Our past ought to be more readily knowable. We have so many historical resources and it is time to treat them like the data that they are. The time is near when this raw information will be converted into data, interpreted, understood, and related to each other, all by automated processes. My work will be a prototype that will allow us to peek into — and shape — the future of historical studies.
The first step is to create value-added historical resources, such I have done with the microfilmed building permits and the 1858 directory. These resources are so much more than references. When translated into contemporary formats and viewed in their entirety they provide rich, broad views into our city’s history. The availability of all of the data within the resource creates context for each record within the resource, and therefore a much fuller understanding.
Historical research is naturally focused on historical subjects — people, events, places, and such. In order to best understand a subject, a researcher must utilize as many resources as might include information on that subject. That is to say, historical research has always been subject-oriented. I don’t believe that will change, but how it is done will change because the resources will change.
What is coming is more resource-oriented historical research, in which mere collections of information become value-added resources — readily accessible, quantifiable, and map-able data. This will happen because the process is useful and enlightening, and will become increasingly feasible through technological advances.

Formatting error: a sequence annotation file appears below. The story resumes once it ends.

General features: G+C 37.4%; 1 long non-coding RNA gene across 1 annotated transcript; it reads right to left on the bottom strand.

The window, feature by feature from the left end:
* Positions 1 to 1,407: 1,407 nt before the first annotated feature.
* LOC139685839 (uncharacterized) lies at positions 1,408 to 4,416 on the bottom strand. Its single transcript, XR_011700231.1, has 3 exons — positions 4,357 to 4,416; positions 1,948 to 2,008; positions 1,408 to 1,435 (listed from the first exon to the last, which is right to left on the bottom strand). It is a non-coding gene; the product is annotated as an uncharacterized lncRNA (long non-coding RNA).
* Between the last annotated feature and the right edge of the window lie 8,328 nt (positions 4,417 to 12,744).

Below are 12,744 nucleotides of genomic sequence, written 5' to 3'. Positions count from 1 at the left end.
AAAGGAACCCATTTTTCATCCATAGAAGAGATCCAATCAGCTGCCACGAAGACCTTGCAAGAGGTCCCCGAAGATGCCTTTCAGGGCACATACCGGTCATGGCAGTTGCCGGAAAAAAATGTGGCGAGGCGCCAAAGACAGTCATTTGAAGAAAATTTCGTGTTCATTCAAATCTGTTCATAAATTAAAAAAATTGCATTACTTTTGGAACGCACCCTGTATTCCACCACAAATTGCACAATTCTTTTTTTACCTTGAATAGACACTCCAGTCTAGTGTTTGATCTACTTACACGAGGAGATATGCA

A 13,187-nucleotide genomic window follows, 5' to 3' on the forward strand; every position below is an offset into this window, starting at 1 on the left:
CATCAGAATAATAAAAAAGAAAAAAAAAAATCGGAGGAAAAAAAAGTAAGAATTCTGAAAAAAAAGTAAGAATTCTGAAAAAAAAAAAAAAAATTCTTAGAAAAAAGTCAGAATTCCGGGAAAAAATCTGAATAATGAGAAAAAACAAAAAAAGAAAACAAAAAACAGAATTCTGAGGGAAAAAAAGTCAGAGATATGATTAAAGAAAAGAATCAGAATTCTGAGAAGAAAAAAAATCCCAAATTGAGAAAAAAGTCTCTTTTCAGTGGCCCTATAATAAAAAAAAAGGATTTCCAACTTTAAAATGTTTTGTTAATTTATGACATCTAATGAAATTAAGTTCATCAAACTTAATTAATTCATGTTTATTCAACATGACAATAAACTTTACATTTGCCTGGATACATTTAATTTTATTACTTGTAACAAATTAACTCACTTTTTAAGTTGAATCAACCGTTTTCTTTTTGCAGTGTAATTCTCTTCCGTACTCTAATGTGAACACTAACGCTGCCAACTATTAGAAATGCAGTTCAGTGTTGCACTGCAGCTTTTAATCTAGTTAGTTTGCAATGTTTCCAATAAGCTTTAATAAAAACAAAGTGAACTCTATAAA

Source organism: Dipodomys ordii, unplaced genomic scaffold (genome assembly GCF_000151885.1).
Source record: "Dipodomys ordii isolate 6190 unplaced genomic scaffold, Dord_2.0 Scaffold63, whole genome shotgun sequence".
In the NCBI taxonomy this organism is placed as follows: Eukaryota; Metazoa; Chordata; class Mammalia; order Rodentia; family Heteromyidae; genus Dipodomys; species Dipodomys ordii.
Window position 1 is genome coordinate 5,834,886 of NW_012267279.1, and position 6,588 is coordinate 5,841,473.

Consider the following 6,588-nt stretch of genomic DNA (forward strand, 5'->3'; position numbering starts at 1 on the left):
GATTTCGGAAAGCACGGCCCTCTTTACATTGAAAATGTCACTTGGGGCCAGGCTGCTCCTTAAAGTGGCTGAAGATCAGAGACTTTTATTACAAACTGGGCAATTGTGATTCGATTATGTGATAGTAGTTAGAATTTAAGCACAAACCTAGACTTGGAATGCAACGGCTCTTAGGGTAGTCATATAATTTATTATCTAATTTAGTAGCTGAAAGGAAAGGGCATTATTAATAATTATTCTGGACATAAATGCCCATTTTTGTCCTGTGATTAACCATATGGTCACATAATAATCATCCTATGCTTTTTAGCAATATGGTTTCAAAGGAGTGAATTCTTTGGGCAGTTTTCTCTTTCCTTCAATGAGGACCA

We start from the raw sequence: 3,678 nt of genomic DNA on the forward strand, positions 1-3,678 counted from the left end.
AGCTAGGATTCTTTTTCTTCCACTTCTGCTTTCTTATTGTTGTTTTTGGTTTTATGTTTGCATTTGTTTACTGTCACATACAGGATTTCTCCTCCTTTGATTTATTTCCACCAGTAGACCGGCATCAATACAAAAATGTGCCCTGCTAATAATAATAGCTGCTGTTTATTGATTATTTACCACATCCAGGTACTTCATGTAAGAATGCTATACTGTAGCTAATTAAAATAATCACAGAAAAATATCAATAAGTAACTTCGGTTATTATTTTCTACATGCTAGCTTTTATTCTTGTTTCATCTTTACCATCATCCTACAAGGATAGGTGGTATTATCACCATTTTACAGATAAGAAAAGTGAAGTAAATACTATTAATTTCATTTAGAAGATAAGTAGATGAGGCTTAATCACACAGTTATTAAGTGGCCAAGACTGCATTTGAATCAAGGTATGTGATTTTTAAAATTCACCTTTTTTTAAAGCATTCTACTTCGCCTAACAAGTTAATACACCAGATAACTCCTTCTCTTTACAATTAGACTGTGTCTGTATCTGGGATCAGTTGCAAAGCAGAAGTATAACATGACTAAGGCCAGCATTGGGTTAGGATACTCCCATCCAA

Resource-oriented research will not only create a whole new way to “do” history, it will also have a profound effect on the old subject-oriented model. So many resources will be readily accessible that the process will, in many cases, become much more efficient and consume significantly less time and effort. The bases of our collective historical understanding will become more broad, clear, certain, and accessible.
But creating value-added resources is just the first step. The power in collecting and having data lies in relating datasets to one another. That is when information turns into knowledge and starts to form stories. Value-added historical resources will relate, one to the other, through names, dates, and location identifiers.
If we thoroughly and accurately associate the data that we collect from various resources, we will achieve a certain level of data synergy in which each resource clarifies, refines, and complements the others. Some sources will clarify locations included in others, some will include related information excluded by the others. Some sources will answer the questions raised by other sources. Misspellings or other small errors in one resource will be shouted down by the other resources.
Accuracy and even understanding will emerge to a degree that is not possible now, as a true knowledge emerges directly from the resources, with little to no interpretation. The basic outlines of individual histories will become readily available to us. Historical documentation – the bones of stories – of people, places, buildings, and institutions will be at hand and universally available.
At what point will machines be able to accurately read and intelligently analyze our historical resources? How soon after that will they start to fit the pieces together, to recognize variations in name spellings, to understand, for instance, the subdivision of lots and address changes, to follow an institution through a name change, to put all of the pieces together and crank out millions of reasonably robust histories and possibly even achieve a certain broader understanding of many aspects of human history?
I haven’t a clue, but my intention is to go there first because this is the future of history.